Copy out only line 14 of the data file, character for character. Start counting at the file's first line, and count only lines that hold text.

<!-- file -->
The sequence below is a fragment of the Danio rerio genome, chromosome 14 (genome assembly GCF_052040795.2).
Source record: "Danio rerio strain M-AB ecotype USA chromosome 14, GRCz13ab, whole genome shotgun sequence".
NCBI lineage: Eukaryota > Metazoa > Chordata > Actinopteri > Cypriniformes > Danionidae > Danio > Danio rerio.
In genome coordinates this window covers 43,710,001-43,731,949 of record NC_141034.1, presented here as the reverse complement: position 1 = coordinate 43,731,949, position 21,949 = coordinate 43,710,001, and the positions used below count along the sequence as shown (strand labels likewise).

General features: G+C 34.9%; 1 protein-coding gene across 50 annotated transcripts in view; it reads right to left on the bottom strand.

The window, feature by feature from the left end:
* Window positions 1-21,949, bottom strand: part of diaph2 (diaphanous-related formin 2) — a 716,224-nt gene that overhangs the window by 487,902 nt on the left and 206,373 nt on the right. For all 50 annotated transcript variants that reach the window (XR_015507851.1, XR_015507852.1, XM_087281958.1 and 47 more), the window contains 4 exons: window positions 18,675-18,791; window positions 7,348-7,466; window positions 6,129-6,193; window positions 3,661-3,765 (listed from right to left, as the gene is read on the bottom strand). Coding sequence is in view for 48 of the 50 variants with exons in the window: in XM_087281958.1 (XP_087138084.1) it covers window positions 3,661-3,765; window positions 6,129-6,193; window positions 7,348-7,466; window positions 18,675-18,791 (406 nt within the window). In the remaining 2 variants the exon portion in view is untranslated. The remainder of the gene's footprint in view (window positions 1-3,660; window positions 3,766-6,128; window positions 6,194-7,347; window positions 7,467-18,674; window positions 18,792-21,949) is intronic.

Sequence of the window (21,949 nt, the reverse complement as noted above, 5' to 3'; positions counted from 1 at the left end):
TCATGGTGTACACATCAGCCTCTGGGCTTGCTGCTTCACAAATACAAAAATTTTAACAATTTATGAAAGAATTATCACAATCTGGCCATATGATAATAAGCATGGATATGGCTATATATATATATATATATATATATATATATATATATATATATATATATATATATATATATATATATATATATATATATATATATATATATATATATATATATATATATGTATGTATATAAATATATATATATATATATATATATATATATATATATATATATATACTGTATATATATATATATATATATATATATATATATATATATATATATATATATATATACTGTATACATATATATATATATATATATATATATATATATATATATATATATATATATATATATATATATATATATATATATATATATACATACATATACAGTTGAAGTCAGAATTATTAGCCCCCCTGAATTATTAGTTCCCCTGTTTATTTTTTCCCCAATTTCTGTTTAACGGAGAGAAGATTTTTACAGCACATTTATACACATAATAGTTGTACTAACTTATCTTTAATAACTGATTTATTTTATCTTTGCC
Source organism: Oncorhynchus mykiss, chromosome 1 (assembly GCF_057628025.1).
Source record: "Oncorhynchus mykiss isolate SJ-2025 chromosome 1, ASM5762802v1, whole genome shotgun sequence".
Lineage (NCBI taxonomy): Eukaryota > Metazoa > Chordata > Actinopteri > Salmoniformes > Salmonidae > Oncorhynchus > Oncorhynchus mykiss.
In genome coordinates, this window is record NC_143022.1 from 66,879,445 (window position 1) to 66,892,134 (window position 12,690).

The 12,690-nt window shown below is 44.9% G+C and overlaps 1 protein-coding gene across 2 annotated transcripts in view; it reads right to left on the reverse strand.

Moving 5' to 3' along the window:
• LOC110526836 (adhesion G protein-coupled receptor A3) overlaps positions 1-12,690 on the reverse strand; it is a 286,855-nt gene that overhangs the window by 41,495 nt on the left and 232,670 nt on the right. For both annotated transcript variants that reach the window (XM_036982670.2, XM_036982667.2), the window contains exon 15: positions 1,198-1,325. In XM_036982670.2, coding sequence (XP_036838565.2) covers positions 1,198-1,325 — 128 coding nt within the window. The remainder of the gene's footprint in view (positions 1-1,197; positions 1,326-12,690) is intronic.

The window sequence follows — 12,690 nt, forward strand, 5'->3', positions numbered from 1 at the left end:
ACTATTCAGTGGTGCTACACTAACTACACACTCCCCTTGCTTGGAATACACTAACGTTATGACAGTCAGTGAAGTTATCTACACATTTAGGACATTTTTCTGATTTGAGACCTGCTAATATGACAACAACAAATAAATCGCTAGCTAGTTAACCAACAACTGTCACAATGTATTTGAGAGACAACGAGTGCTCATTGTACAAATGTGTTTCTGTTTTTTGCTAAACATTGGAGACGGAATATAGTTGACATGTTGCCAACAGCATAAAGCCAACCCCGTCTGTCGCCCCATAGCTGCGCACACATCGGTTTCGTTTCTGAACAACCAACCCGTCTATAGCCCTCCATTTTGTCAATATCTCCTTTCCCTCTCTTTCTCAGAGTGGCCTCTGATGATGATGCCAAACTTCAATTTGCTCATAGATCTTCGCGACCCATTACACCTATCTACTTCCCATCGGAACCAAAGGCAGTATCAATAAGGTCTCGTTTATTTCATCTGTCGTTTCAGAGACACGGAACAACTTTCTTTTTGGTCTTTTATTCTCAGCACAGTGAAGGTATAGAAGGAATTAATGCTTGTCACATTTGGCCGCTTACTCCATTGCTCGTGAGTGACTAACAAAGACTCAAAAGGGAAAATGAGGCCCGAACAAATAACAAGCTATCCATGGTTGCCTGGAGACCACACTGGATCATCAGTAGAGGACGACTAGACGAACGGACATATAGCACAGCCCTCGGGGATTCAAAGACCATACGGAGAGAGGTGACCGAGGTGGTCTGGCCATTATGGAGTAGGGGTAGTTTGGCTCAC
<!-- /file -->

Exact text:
The 12,690-nt window shown below is 44.9% G+C and overlaps 1 protein-coding gene across 2 annotated transcripts in view; it reads right to left on the reverse strand.